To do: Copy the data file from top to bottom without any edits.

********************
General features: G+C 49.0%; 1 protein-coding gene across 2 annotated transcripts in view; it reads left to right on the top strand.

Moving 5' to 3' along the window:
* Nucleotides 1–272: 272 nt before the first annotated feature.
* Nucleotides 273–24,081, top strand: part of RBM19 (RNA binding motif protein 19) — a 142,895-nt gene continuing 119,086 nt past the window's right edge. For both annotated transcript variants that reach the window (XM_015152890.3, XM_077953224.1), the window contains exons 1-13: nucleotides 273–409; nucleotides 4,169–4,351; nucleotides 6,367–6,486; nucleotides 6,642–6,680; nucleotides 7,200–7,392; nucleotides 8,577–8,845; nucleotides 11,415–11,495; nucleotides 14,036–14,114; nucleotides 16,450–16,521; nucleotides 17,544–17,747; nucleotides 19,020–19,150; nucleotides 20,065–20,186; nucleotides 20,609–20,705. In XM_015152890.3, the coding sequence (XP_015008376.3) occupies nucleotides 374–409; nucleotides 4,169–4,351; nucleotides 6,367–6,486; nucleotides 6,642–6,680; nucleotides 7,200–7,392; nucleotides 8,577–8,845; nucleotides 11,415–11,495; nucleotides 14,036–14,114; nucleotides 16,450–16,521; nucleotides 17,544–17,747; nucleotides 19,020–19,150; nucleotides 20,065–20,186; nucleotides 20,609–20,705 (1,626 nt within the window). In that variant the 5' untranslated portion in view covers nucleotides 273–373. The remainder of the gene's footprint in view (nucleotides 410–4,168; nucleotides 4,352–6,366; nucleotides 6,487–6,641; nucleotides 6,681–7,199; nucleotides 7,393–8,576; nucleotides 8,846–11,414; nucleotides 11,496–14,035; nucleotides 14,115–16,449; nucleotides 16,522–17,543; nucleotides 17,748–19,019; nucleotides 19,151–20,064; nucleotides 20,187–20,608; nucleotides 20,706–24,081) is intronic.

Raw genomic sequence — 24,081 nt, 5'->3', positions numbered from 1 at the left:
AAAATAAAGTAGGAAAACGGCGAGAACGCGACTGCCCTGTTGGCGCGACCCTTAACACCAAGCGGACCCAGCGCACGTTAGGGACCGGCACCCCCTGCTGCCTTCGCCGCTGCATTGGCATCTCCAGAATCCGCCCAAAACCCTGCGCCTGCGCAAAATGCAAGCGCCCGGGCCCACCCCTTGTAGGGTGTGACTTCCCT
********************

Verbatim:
General features: G+C 49.0%; 1 protein-coding gene across 2 annotated transcripts in view; it reads left to right on the top strand.

Moving 5' to 3' along the window:
* Nucleotides 1–272: 272 nt before the first annotated feature.
* Nucleotides 273–24,081, top strand: part of RBM19 (RNA binding motif protein 19) — a 142,895-nt gene continuing 119,086 nt past the window's right edge. For both annotated transcript variants that reach the window (XM_015152890.3, XM_077953224.1), the window contains exons 1-13: nucleotides 273–409; nucleotides 4,169–4,351; nucleotides 6,367–6,486; nucleotides 6,642–6,680; nucleotides 7,200–7,392; nucleotides 8,577–8,845; nucleotides 11,415–11,495; nucleotides 14,036–14,114; nucleotides 16,450–16,521; nucleotides 17,544–17,747; nucleotides 19,020–19,150; nucleotides 20,065–20,186; nucleotides 20,609–20,705. In XM_015152890.3, the coding sequence (XP_015008376.3) occupies nucleotides 374–409; nucleotides 4,169–4,351; nucleotides 6,367–6,486; nucleotides 6,642–6,680; nucleotides 7,200–7,392; nucleotides 8,577–8,845; nucleotides 11,415–11,495; nucleotides 14,036–14,114; nucleotides 16,450–16,521; nucleotides 17,544–17,747; nucleotides 19,020–19,150; nucleotides 20,065–20,186; nucleotides 20,609–20,705 (1,626 nt within the window). In that variant the 5' untranslated portion in view covers nucleotides 273–373. The remainder of the gene's footprint in view (nucleotides 410–4,168; nucleotides 4,352–6,366; nucleotides 6,487–6,641; nucleotides 6,681–7,199; nucleotides 7,393–8,576; nucleotides 8,846–11,414; nucleotides 11,496–14,035; nucleotides 14,115–16,449; nucleotides 16,522–17,543; nucleotides 17,748–19,019; nucleotides 19,151–20,064; nucleotides 20,187–20,608; nucleotides 20,706–24,081) is intronic.

Raw genomic sequence — 24,081 nt, 5'->3', positions numbered from 1 at the left:
AAAATAAAGTAGGAAAACGGCGAGAACGCGACTGCCCTGTTGGCGCGACCCTTAACACCAAGCGGACCCAGCGCACGTTAGGGACCGGCACCCCCTGCTGCCTTCGCCGCTGCATTGGCATCTCCAGAATCCGCCCAAAACCCTGCGCCTGCGCAAAATGCAAGCGCCCGGGCCCACCCCTTGTAGGGTGTGACTTCCCT